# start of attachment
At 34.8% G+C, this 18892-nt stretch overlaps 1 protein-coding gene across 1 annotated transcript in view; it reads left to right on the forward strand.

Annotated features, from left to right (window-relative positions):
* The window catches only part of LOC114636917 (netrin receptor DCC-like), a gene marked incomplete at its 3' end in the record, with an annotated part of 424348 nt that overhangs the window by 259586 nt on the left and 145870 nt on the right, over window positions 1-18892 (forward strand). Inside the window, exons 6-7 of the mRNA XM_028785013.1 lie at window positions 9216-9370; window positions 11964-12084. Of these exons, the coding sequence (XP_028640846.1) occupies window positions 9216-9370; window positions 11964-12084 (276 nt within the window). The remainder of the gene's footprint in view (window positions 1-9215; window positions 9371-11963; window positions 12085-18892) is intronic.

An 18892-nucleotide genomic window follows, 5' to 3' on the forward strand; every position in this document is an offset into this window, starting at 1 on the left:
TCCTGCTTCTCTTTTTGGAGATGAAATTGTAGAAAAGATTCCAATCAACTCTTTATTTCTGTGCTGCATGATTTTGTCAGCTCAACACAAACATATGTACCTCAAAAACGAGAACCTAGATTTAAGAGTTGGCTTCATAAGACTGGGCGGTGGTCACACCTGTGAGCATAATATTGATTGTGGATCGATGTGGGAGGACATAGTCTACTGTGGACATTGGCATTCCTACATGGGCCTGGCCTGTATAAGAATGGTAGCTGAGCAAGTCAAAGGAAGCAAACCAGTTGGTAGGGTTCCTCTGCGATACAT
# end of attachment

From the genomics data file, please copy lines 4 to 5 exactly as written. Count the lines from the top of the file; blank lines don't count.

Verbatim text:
An 18892-nucleotide genomic window follows, 5' to 3' on the forward strand; every position in this document is an offset into this window, starting at 1 on the left:
TCCTGCTTCTCTTTTTGGAGATGAAATTGTAGAAAAGATTCCAATCAACTCTTTATTTCTGTGCTGCATGATTTTGTCAGCTCAACACAAACATATGTACCTCAAAAACGAGAACCTAGATTTAAGAGTTGGCTTCATAAGACTGGGCGGTGGTCACACCTGTGAGCATAATATTGATTGTGGATCGATGTGGGAGGACATAGTCTACTGTGGACATTGGCATTCCTACATGGGCCTGGCCTGTATAAGAATGGTAGCTGAGCAAGTCAAAGGAAGCAAACCAGTTGGTAGGGTTCCTCTGCGATACAT